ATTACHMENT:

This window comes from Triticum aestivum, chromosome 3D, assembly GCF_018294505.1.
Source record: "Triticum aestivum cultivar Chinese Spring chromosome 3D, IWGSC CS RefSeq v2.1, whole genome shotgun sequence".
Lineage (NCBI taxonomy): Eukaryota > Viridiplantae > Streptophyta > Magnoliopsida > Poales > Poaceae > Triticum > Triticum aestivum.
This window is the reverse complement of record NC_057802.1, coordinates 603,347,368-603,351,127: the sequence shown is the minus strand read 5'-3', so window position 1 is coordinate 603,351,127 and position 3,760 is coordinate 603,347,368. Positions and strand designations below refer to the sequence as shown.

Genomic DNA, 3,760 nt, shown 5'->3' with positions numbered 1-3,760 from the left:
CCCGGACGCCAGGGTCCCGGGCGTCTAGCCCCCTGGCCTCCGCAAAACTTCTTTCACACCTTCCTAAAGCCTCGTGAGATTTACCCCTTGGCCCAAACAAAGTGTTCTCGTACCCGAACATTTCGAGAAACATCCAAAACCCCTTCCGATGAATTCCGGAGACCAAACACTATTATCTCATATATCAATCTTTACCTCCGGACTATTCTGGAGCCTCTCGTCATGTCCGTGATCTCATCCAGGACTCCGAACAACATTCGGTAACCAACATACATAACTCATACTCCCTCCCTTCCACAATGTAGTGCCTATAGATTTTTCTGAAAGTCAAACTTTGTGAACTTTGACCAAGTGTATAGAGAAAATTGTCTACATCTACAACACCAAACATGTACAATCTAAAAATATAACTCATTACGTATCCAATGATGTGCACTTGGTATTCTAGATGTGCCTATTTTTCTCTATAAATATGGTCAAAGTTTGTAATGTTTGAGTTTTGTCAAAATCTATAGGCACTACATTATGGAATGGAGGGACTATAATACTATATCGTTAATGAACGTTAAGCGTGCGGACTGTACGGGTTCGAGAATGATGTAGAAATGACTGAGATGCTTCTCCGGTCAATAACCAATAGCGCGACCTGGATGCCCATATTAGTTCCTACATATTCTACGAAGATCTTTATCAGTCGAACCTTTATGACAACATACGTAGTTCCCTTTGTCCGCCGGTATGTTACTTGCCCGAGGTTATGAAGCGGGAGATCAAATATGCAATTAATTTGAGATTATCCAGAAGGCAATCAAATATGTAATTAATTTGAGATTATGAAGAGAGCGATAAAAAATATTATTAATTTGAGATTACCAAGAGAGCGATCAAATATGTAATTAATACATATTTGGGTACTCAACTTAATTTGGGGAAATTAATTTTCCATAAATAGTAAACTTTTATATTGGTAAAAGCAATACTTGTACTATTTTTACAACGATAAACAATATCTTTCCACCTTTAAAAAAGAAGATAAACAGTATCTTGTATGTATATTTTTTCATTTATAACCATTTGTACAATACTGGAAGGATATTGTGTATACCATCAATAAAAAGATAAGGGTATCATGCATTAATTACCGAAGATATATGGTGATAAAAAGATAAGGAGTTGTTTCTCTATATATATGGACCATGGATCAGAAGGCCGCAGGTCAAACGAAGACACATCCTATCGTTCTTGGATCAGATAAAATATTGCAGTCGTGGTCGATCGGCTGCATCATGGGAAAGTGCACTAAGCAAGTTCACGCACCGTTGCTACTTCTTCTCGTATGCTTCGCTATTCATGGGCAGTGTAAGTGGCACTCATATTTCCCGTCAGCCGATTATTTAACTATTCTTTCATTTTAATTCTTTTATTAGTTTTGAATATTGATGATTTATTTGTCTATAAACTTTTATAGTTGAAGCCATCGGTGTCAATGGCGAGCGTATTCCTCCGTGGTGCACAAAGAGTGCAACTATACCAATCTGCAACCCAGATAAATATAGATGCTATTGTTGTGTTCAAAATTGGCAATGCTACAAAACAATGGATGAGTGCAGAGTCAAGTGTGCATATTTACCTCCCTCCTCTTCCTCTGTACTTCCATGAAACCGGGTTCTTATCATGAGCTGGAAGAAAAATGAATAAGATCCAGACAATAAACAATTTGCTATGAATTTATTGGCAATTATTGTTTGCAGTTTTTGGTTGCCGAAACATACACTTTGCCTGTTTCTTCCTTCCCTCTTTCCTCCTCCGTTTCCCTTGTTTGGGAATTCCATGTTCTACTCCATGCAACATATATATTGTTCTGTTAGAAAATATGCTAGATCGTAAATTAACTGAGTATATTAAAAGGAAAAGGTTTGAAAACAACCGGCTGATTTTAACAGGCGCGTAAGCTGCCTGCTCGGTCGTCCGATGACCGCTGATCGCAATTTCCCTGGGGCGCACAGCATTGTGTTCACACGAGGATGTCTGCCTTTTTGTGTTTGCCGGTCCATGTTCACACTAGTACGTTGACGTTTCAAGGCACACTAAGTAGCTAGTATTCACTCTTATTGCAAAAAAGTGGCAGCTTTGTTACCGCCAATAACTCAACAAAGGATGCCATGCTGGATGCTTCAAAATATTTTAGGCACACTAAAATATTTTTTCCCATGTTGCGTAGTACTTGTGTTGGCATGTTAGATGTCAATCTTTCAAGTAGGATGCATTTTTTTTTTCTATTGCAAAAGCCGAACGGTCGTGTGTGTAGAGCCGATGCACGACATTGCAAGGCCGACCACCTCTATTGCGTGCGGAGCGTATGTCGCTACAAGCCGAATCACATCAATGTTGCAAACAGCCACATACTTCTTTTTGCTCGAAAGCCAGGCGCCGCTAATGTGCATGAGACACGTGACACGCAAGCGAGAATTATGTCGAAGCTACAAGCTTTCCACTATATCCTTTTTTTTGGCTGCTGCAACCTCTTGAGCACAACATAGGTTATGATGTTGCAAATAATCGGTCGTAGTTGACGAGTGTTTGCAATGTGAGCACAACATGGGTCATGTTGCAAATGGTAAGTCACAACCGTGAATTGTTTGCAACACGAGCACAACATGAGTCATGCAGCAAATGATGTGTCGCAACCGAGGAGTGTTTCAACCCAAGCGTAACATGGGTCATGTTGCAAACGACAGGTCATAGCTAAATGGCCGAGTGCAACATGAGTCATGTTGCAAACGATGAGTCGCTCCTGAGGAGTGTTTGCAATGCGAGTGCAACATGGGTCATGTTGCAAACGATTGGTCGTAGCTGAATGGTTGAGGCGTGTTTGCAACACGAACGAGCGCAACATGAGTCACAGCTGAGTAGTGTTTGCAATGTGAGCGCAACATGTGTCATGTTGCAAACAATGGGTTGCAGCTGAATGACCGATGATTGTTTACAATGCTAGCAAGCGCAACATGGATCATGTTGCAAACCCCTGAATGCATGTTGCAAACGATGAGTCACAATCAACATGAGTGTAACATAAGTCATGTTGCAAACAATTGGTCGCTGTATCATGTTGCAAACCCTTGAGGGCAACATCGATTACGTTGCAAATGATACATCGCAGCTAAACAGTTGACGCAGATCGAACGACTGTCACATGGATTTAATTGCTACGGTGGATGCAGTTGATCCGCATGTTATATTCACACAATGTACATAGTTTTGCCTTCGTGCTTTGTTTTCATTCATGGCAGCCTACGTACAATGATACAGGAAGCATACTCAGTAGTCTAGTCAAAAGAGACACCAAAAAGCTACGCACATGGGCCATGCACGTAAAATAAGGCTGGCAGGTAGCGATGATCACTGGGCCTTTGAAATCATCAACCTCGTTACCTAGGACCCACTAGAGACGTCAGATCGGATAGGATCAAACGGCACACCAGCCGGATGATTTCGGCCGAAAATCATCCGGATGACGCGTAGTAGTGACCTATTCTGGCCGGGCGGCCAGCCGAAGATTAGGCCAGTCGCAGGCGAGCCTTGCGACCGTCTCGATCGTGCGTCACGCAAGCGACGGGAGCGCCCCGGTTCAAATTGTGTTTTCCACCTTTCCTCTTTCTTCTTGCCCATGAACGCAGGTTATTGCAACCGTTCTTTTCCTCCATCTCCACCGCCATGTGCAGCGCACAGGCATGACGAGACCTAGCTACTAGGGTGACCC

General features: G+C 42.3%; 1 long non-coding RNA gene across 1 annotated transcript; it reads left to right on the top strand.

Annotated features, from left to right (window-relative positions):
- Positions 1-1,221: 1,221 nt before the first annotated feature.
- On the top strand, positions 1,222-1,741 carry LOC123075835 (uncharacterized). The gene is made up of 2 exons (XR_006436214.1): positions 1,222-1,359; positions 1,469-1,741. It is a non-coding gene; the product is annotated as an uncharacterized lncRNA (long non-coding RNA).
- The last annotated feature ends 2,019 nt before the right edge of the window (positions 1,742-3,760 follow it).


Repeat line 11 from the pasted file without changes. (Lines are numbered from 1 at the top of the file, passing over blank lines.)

- The last annotated feature ends 2,019 nt before the right edge of the window (positions 1,742-3,760 follow it).